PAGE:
Good Housekeeping October 1905

Speaking for Rural America, 100 Years Ago

In the early 20th century, the Country Life Movement tried to make rural life appeal to women. But it ignored many truths about farms and women alike.
Satan's fall from heaven, into the logo for Chapo Trap House.

Satan, the Radical

There is a long history of leftist thinkers embracing Satan, usually just as a way to shake up political rhetoric.
Cover of May 1967 issue of The Phoenix, a gay publication available via the Independent Voices collection from Reveal Digital

I Could Spend All Day Looking at the Covers of These LGBTQ Publications

A treasure trove of queer publications from the 50s, 60s, 70s, 80s, and 90s are now available through Reveal Digital’s open access collection "Independent Voices."
An advertisement for Pernot Liqueur

The Trouble with Absinthe

When temperance advocates won the ban on absinthe in 1915, many of them saw it as the first step in a broader anti-drinking campaign.
Inside a Foreign Restaurant by Utagawa Yoshikazu, 1860

Restaurants Built Modern Japan’s Identity

In the early 20th century, Japan's embrace of exotic cuisines helped strengthen its connections both to China and to the West.
Several images of people smiling

Why Are Americans So Cheery?

How Americans went from loving melancholy to focusing on controlling their emotions -- and destinies.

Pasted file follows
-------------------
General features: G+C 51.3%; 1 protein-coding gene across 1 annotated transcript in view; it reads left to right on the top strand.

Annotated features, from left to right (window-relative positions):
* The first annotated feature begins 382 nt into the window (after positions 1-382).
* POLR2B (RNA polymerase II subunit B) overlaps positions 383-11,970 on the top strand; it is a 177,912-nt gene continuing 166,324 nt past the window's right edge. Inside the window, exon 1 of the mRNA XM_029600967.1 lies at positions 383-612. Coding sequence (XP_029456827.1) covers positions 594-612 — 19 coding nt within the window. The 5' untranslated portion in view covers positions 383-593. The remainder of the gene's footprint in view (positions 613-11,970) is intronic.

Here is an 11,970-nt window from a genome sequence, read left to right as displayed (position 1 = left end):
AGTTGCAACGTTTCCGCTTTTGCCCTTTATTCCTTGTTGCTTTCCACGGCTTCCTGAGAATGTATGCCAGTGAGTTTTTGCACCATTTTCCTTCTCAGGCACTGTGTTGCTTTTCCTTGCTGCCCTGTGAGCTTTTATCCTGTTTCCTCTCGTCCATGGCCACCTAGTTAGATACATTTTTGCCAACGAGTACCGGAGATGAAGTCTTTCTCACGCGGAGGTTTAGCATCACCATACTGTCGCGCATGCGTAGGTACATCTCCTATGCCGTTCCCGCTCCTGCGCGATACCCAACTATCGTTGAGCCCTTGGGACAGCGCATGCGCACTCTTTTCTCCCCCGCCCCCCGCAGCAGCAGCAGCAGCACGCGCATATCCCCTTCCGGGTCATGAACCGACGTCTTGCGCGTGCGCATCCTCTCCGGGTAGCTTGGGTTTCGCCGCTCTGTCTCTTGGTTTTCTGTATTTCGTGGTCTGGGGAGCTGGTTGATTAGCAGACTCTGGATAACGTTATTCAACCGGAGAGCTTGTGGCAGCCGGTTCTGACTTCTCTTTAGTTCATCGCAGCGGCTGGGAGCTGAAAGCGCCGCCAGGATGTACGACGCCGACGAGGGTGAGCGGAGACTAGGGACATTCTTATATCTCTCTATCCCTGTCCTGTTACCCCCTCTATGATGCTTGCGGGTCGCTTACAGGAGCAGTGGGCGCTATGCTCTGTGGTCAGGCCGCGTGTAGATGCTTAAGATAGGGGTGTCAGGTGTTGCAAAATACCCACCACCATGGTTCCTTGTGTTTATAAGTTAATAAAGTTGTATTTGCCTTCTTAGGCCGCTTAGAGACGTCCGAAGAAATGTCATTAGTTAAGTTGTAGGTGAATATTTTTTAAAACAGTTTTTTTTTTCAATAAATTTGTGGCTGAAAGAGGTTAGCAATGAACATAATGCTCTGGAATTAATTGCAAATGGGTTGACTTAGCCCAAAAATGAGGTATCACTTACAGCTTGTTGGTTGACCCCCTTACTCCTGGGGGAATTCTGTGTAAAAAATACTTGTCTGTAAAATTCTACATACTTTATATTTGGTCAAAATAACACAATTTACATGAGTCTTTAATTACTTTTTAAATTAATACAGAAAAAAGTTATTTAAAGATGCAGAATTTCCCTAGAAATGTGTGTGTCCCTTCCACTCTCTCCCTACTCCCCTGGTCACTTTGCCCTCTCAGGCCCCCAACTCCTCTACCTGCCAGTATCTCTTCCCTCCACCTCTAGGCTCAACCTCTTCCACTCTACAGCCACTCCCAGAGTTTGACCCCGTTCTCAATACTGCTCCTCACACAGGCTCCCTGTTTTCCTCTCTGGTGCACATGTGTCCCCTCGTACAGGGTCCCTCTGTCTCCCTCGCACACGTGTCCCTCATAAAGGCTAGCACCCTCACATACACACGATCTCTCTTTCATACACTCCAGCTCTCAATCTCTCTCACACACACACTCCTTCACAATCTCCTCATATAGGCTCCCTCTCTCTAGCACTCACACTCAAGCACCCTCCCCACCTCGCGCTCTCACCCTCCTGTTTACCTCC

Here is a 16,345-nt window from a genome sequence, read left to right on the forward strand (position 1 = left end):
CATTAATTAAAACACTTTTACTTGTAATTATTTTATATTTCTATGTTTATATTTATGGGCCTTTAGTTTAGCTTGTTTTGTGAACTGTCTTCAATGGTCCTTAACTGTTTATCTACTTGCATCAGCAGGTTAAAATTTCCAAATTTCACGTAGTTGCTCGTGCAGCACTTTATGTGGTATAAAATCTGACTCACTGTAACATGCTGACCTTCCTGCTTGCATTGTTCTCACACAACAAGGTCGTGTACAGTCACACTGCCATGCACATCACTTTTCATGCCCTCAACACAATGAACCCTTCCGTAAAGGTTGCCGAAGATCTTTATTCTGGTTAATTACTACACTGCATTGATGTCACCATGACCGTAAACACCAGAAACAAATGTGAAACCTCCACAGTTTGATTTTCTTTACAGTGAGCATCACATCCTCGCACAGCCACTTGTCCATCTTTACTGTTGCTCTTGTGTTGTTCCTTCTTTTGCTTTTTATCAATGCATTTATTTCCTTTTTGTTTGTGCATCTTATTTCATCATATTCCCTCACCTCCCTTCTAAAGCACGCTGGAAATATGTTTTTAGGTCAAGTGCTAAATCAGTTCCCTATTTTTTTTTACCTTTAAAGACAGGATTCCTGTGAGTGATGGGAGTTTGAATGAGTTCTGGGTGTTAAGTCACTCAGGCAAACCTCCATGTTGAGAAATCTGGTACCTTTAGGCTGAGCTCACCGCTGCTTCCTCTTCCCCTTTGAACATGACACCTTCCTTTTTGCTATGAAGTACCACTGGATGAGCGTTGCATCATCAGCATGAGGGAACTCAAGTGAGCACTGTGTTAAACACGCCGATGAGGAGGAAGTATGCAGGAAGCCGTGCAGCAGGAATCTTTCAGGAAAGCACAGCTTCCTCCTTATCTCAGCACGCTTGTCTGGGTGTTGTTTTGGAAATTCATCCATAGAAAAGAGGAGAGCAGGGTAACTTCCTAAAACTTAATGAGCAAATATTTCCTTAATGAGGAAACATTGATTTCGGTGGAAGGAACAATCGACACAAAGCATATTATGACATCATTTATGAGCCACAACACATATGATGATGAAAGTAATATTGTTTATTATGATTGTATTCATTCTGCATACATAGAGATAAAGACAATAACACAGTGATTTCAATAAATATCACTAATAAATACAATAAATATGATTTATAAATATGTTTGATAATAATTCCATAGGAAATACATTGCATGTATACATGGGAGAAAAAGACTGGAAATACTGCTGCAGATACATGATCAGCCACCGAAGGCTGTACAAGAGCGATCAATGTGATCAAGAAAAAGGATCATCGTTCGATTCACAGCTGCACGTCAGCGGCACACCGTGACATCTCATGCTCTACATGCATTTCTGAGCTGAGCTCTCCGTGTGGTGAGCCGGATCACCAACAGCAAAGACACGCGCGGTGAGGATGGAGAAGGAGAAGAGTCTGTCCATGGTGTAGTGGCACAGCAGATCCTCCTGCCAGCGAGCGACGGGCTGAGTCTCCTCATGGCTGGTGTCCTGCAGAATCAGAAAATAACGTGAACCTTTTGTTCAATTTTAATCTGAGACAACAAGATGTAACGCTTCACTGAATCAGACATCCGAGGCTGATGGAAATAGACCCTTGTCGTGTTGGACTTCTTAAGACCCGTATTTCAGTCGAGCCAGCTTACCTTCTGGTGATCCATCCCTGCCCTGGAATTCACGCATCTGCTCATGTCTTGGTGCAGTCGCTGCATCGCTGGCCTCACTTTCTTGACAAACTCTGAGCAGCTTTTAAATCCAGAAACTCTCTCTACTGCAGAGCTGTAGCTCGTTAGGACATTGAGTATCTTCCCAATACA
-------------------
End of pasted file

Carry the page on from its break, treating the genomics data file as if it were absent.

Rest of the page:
Scottish Highlanders

What Does It Mean To Be Celtic?

How various nationalist groups have come to use "Celtic" as a coded way of saying "white."
Protestors from lesbian, gay and bisexual rights charity Stonewall, carrying a banner reading 'Lesbian & Gay Rights are Human Rights' during the Gay Pride parade in London, England, United Kingdom, 6 July 1996

The Stonewall Riots Didn’t Start the Gay Rights Movement

Giving Stonewall too much credit misses the movement’s growing strength in the 1960s, sociologists note.
Orphan asylum boys picking currants

When Foster Care Meant Farm Labor

Before current foster care programs were in place, Americans depended on farmers to take care of kids in exchange for hard labor.
A young Irish woman working at a spinning wheel. Engraving by Francis Holl

How War Revolutionized Ireland’s Linen Industry

During the Napoleonic Wars, Irish women, who had traditionally only spun flax into thread, took over the traditionally male job of weaving linen as well.